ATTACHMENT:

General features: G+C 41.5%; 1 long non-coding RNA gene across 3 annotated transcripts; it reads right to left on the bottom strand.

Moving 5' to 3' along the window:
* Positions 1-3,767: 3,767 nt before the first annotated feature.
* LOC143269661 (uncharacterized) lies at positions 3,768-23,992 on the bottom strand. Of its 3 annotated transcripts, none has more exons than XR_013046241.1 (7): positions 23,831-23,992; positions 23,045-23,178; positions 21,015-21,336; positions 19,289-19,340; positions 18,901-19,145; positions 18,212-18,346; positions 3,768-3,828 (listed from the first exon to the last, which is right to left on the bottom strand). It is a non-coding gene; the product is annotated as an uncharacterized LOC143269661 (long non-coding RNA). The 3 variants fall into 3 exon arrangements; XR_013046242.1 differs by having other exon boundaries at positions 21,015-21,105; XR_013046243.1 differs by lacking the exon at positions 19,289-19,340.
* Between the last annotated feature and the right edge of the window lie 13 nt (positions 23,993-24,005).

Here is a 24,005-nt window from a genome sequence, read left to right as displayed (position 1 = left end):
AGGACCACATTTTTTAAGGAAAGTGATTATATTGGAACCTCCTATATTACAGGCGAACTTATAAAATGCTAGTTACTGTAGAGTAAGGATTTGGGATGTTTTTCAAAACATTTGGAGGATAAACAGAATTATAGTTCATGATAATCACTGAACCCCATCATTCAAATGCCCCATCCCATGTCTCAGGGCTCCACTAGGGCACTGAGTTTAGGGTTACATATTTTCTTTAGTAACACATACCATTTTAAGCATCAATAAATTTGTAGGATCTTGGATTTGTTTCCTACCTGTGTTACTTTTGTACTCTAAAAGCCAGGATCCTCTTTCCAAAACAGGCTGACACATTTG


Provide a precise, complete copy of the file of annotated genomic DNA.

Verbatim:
General features: G+C 41.5%; 1 long non-coding RNA gene across 3 annotated transcripts; it reads right to left on the bottom strand.

Moving 5' to 3' along the window:
* Positions 1-3,767: 3,767 nt before the first annotated feature.
* LOC143269661 (uncharacterized) lies at positions 3,768-23,992 on the bottom strand. Of its 3 annotated transcripts, none has more exons than XR_013046241.1 (7): positions 23,831-23,992; positions 23,045-23,178; positions 21,015-21,336; positions 19,289-19,340; positions 18,901-19,145; positions 18,212-18,346; positions 3,768-3,828 (listed from the first exon to the last, which is right to left on the bottom strand). It is a non-coding gene; the product is annotated as an uncharacterized LOC143269661 (long non-coding RNA). The 3 variants fall into 3 exon arrangements; XR_013046242.1 differs by having other exon boundaries at positions 21,015-21,105; XR_013046243.1 differs by lacking the exon at positions 19,289-19,340.
* Between the last annotated feature and the right edge of the window lie 13 nt (positions 23,993-24,005).

Here is a 24,005-nt window from a genome sequence, read left to right as displayed (position 1 = left end):
AGGACCACATTTTTTAAGGAAAGTGATTATATTGGAACCTCCTATATTACAGGCGAACTTATAAAATGCTAGTTACTGTAGAGTAAGGATTTGGGATGTTTTTCAAAACATTTGGAGGATAAACAGAATTATAGTTCATGATAATCACTGAACCCCATCATTCAAATGCCCCATCCCATGTCTCAGGGCTCCACTAGGGCACTGAGTTTAGGGTTACATATTTTCTTTAGTAACACATACCATTTTAAGCATCAATAAATTTGTAGGATCTTGGATTTGTTTCCTACCTGTGTTACTTTTGTACTCTAAAAGCCAGGATCCTCTTTCCAAAACAGGCTGACACATTTG